This beautiful, funny, sorrowful book is an impressively assured debut. Drawing on the realities of the modern day health services from the point of view of a ‘service user’, Nathan Filer has woven a tale of sibling love, family grief and mental disintegration that begins with a funeral for a doll at a Dorset campsite.
Filer has been interviewed extensively about the Costa Award-winning book, and is open about the influence of his work as a mental health nurse in creating the world of 19-year-old schizophrenic Matthew Homes. Strikingly, however, he has dug deep in Matt’s state of mind and has devised a variety of means to immerse us in it, including sketches, typefaces and, always, a heart-achingly upfront voice.
This first person account gives Filer a freedom that he has made full, and very skilful, use of. Flipping backwards and forwards through time gives him the opportunity to keep the suspense ramped up, as we revisit crucial moments and sometimes (now putting the unreliability of Matt’s narration to excellent use) encountering several different versions of the same scene. I found his unique style swept me along as I vied to find out the truth – what happened to Matt’s brother Simon on that family holiday in Devon? And what’s happened to Matt since?Early on in the book, Matt introduces his older brother, saying, “I think you’re going to like him. I really do. But in a couple of pages he’ll be dead. And he was never the same after that.”
It’s true, Simon’s not the same, but from Matt’s point of view, he’s still around: “in the rain clouds, fallen leaves, sideways glances. I searched for him in the places I had come to expect him. In running tap water. In spilled salt. I listened in the space between words.”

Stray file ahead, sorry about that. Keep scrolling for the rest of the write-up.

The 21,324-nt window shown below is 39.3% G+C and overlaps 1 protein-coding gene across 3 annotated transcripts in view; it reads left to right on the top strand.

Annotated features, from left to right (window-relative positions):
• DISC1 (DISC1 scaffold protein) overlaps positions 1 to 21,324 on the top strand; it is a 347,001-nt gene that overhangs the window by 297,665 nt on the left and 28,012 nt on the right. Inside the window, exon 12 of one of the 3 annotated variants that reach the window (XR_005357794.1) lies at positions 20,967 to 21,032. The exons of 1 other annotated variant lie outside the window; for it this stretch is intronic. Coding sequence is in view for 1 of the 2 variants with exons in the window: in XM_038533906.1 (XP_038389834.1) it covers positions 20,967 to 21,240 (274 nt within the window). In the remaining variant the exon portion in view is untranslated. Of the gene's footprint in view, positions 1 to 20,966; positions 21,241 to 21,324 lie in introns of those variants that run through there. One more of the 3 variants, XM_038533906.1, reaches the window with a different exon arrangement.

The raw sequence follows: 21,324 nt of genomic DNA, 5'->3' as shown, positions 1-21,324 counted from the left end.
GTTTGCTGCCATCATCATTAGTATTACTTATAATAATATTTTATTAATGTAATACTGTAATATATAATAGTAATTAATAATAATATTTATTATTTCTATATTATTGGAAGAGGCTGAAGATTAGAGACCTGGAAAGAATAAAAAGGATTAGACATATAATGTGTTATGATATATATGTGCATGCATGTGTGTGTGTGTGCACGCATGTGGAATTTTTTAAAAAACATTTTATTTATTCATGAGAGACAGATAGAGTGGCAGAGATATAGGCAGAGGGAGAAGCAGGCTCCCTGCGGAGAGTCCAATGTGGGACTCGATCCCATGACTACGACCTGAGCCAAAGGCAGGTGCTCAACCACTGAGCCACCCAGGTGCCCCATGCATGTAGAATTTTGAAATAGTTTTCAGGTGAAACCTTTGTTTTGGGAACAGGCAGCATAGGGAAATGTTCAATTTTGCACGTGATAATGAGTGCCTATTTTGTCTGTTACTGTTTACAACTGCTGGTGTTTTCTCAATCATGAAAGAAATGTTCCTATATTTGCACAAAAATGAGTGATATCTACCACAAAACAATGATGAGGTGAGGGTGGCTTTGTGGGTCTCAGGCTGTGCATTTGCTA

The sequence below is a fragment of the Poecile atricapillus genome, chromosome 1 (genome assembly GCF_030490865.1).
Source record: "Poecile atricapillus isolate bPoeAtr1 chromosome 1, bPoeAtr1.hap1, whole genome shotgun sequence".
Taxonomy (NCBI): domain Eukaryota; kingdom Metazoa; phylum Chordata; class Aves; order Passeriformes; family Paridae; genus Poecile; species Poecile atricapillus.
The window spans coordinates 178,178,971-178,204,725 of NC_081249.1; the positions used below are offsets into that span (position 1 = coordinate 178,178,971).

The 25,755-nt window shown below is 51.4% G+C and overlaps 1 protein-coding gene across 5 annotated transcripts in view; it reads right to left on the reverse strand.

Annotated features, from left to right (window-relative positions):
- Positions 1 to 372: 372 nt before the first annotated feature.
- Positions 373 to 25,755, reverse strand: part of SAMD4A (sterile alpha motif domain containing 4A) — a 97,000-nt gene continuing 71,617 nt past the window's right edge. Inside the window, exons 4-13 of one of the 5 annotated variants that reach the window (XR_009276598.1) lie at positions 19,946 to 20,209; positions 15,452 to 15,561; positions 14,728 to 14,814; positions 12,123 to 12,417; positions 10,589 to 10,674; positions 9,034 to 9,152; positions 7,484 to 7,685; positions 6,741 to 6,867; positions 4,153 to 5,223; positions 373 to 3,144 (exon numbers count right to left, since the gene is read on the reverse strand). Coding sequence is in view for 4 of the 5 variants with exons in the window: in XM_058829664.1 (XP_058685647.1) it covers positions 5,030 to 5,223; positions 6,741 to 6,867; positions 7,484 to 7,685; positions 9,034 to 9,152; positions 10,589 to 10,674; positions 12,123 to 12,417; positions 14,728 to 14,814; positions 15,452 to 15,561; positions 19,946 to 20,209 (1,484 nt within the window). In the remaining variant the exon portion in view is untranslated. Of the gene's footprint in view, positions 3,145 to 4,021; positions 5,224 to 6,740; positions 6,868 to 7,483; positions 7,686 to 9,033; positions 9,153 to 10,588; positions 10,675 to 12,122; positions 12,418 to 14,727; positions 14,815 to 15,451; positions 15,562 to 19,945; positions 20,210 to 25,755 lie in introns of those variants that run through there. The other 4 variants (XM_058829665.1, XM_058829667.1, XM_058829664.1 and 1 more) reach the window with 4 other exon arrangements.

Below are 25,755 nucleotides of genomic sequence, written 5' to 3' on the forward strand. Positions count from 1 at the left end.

This constant search for signs of his dead brother intensifies until it lands Matt in psychiatric care, and yet, as unwell as Matt clearly is, there’s a thread of sanity running through his thinking processes. Whatever your mental state, death is shocking and senseless, like so much of life.
And as a protagonist, Matt has more power than most. He constantly jolts us out of the story – at one point with a chapter heading beseeching in annoyed capitals “PLEASE STOP READING OVER MY SHOULDER.” It’s an unusual technique, but while it interrupts the flow it serves to emphasise Matt’s own disjointed thinking while ensuring the control over the narrative remains firmly in his hands.
In stark contrast, when it comes to his own wellbeing, Matt has little to no authority. The Shock of the Fall is a tragic story, but one through which Matt’s character shines as well rounded as any real person’s. His schizophrenia is simply one aspect of him, just as his grief and guilt, and humour and kindness are. And that’s the true revelation of this tale.
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